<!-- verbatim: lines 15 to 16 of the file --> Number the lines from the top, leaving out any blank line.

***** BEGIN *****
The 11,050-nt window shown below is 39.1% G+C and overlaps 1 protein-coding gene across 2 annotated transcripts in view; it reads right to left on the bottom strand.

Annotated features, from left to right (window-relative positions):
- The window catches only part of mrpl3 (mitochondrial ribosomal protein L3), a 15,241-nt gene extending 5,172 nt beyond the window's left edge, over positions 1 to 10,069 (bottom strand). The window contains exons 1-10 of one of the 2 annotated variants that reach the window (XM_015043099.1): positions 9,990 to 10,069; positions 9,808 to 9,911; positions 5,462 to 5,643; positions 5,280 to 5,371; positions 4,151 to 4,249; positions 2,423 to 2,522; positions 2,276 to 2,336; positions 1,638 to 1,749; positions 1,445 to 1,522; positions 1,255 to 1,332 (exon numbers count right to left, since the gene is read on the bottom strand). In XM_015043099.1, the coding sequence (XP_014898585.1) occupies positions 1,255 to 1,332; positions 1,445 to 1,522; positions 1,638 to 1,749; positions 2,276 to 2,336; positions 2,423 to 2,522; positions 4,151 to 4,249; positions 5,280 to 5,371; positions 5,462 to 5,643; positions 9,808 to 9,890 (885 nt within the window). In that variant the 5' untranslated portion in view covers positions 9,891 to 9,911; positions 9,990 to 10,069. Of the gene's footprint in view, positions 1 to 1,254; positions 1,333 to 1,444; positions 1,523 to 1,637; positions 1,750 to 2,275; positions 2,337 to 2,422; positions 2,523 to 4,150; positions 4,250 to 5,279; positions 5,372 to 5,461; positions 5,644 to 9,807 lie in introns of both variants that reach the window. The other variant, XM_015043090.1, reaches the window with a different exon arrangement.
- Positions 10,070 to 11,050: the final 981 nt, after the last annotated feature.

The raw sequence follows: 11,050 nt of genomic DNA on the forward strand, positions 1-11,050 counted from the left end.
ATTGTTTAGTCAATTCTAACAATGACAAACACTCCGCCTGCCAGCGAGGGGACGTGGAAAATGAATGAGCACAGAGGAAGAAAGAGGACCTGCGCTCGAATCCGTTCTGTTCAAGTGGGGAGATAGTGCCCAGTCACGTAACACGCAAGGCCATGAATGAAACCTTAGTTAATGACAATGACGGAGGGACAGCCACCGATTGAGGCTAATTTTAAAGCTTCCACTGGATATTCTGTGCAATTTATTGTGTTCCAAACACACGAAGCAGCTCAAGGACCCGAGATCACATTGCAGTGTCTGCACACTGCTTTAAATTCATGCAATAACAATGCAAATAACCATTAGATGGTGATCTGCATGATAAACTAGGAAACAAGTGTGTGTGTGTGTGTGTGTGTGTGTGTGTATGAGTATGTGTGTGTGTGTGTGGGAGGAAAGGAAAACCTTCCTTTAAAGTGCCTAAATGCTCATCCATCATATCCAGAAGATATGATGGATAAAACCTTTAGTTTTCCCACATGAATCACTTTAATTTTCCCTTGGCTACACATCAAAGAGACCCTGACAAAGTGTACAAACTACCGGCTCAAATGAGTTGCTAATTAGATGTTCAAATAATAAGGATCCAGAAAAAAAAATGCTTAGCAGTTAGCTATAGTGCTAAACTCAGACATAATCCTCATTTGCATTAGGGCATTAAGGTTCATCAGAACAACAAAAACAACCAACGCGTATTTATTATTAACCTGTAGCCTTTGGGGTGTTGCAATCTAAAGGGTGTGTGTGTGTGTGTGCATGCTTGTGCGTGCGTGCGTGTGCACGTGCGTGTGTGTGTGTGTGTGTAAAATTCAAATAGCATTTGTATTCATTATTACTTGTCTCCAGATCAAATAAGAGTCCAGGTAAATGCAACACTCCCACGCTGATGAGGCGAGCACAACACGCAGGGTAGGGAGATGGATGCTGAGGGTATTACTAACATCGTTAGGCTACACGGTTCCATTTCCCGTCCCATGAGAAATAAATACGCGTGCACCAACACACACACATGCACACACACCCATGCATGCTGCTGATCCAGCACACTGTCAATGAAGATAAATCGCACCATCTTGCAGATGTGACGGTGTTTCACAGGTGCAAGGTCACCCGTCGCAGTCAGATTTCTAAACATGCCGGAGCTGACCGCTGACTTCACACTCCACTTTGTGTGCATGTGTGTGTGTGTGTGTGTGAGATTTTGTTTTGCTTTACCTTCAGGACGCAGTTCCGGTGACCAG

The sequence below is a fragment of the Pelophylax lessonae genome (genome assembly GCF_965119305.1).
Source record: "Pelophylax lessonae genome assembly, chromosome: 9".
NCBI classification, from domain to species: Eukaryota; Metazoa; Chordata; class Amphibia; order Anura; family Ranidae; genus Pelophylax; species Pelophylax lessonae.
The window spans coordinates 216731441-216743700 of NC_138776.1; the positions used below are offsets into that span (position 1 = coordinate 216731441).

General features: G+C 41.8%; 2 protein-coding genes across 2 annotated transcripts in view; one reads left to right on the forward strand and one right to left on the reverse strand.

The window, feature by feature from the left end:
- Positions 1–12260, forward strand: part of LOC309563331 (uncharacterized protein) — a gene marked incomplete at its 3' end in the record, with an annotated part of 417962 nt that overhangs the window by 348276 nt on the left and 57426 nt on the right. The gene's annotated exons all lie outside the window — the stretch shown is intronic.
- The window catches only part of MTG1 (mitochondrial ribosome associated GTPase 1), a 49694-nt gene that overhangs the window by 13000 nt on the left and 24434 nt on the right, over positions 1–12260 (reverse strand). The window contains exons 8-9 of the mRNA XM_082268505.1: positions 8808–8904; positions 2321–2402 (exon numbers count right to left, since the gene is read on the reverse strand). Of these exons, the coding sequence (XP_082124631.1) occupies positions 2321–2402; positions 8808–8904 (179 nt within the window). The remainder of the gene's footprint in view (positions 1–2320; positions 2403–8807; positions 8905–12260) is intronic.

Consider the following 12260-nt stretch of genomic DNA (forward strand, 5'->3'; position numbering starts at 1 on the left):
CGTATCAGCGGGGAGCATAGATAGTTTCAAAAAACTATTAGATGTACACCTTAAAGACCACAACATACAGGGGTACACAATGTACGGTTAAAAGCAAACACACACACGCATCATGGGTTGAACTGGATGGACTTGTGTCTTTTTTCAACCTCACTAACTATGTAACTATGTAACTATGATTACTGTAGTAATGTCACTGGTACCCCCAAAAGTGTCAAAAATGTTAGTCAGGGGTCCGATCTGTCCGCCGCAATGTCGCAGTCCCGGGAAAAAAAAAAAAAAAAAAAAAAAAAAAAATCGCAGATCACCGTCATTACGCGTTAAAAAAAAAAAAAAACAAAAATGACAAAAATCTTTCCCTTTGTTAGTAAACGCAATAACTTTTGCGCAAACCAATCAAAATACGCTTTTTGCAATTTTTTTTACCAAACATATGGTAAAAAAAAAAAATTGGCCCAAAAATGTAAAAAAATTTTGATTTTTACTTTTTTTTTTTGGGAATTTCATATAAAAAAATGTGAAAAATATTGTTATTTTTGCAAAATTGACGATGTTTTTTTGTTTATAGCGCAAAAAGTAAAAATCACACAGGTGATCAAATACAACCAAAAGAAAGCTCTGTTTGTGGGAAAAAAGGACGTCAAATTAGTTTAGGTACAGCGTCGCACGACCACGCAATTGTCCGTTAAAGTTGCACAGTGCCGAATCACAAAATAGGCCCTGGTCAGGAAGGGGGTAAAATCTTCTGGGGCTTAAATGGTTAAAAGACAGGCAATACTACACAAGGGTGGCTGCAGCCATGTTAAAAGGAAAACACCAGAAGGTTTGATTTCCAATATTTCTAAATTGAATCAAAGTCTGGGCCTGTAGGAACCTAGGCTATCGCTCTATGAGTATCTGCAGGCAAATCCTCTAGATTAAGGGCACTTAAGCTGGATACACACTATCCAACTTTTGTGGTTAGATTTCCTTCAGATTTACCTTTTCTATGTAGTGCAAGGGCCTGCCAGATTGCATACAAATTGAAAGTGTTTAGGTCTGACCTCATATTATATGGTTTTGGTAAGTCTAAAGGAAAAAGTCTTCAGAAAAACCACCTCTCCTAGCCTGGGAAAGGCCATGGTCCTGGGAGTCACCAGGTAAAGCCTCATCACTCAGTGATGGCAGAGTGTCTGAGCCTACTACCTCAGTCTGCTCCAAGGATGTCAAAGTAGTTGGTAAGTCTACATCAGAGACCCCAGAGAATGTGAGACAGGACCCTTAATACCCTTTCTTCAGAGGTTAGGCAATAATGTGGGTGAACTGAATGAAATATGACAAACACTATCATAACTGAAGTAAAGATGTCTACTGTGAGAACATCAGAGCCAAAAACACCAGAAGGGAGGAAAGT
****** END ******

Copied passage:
Consider the following 12260-nt stretch of genomic DNA (forward strand, 5'->3'; position numbering starts at 1 on the left):
CGTATCAGCGGGGAGCATAGATAGTTTCAAAAAACTATTAGATGTACACCTTAAAGACCACAACATACAGGGGTACACAATGTACGGTTAAAAGCAAACACACACACGCATCATGGGTTGAACTGGATGGACTTGTGTCTTTTTTCAACCTCACTAACTATGTAACTATGTAACTATGATTACTGTAGTAATGTCACTGGTACCCCCAAAAGTGTCAAAAATGTTAGTCAGGGGTCCGATCTGTCCGCCGCAATGTCGCAGTCCCGGGAAAAAAAAAAAAAAAAAAAAAAAAAAAAATCGCAGATCACCGTCATTACGCGTTAAAAAAAAAAAAAAACAAAAATGACAAAAATCTTTCCCTTTGTTAGTAAACGCAATAACTTTTGCGCAAACCAATCAAAATACGCTTTTTGCAATTTTTTTTACCAAACATATGGTAAAAAAAAAAAATTGGCCCAAAAATGTAAAAAAATTTTGATTTTTACTTTTTTTTTTTGGGAATTTCATATAAAAAAATGTGAAAAATATTGTTATTTTTGCAAAATTGACGATGTTTTTTTGTTTATAGCGCAAAAAGTAAAAATCACACAGGTGATCAAATACAACCAAAAGAAAGCTCTGTTTGTGGGAAAAAAGGACGTCAAATTAGTTTAGGTACAGCGTCGCACGACCACGCAATTGTCCGTTAAAGTTGCACAGTGCCGAATCACAAAATAGGCCCTGGTCAGGAAGGGGGTAAAATCTTCTGGGGCTTAAATGGTTAAAAGACAGGCAATACTACACAAGGGTGGCTGCAGCCATGTTAAAAGGAAAACACCAGAAGGTTTGATTTCCAATATTTCTAAATTGAATCAAAGTCTGGGCCTGTAGGAACCTAGGCTATCGCTCTATGAGTATCTGCAGGCAAATCCTCTAGATTAAGGGCACTTAAGCTGGATACACACTATCCAACTTTTGTGGTTAGATTTCCTTCAGATTTACCTTTTCTATGTAGTGCAAGGGCCTGCCAGATTGCATACAAATTGAAAGTGTTTAGGTCTGACCTCATATTATATGGTTTTGGTAAGTCTAAAGGAAAAAGTCTTCAGAAAAACCACCTCTCCTAGCCTGGGAAAGGCCATGGTCCTGGGAGTCACCAGGTAAAGCCTCATCACTCAGTGATGGCAGAGTGTCTGAGCCTACTACCTCAGTCTGCTCCAAGGATGTCAAAGTAGTTGGTAAGTCTACATCAGAGACCCCAGAGAATGTGAGACAGGACCCTTAATACCCTTTCTTCAGAGGTTAGGCAATAATGTGGGTGAACTGAATGAAATATGACAAACACTATCATAACTGAAGTAAAGATGTCTACTGTGAGAACATCAGAGCCAAAAACACCAGAAGGGAGGAAAGT